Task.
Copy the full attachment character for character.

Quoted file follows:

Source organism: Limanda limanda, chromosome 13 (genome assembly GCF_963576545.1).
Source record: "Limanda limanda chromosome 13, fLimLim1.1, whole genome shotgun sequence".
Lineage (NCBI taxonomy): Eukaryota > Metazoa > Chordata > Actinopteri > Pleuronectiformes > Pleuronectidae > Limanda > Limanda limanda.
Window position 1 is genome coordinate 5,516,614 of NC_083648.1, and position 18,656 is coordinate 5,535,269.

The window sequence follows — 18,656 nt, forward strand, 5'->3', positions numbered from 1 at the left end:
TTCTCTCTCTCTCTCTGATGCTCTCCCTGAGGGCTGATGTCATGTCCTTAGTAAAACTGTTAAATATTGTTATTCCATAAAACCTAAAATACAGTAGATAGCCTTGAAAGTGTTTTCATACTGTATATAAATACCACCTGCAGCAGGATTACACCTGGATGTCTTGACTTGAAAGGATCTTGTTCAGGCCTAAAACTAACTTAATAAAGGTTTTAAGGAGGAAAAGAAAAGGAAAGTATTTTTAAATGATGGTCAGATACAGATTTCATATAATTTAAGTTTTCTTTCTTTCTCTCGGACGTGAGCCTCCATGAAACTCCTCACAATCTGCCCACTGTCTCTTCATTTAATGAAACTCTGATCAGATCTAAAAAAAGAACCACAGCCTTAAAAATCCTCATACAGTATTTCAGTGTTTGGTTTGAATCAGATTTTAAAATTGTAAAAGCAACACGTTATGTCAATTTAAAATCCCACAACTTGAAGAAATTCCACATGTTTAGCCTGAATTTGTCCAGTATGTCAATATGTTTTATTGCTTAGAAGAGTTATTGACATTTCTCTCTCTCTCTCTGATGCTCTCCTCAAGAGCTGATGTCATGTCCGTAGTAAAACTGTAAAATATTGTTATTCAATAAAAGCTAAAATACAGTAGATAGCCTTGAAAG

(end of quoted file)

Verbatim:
Source organism: Limanda limanda, chromosome 13 (genome assembly GCF_963576545.1).
Source record: "Limanda limanda chromosome 13, fLimLim1.1, whole genome shotgun sequence".
Lineage (NCBI taxonomy): Eukaryota > Metazoa > Chordata > Actinopteri > Pleuronectiformes > Pleuronectidae > Limanda > Limanda limanda.
Window position 1 is genome coordinate 5,516,614 of NC_083648.1, and position 18,656 is coordinate 5,535,269.

The window sequence follows — 18,656 nt, forward strand, 5'->3', positions numbered from 1 at the left end:
TTCTCTCTCTCTCTCTGATGCTCTCCCTGAGGGCTGATGTCATGTCCTTAGTAAAACTGTTAAATATTGTTATTCCATAAAACCTAAAATACAGTAGATAGCCTTGAAAGTGTTTTCATACTGTATATAAATACCACCTGCAGCAGGATTACACCTGGATGTCTTGACTTGAAAGGATCTTGTTCAGGCCTAAAACTAACTTAATAAAGGTTTTAAGGAGGAAAAGAAAAGGAAAGTATTTTTAAATGATGGTCAGATACAGATTTCATATAATTTAAGTTTTCTTTCTTTCTCTCGGACGTGAGCCTCCATGAAACTCCTCACAATCTGCCCACTGTCTCTTCATTTAATGAAACTCTGATCAGATCTAAAAAAAGAACCACAGCCTTAAAAATCCTCATACAGTATTTCAGTGTTTGGTTTGAATCAGATTTTAAAATTGTAAAAGCAACACGTTATGTCAATTTAAAATCCCACAACTTGAAGAAATTCCACATGTTTAGCCTGAATTTGTCCAGTATGTCAATATGTTTTATTGCTTAGAAGAGTTATTGACATTTCTCTCTCTCTCTCTGATGCTCTCCTCAAGAGCTGATGTCATGTCCGTAGTAAAACTGTAAAATATTGTTATTCAATAAAAGCTAAAATACAGTAGATAGCCTTGAAAG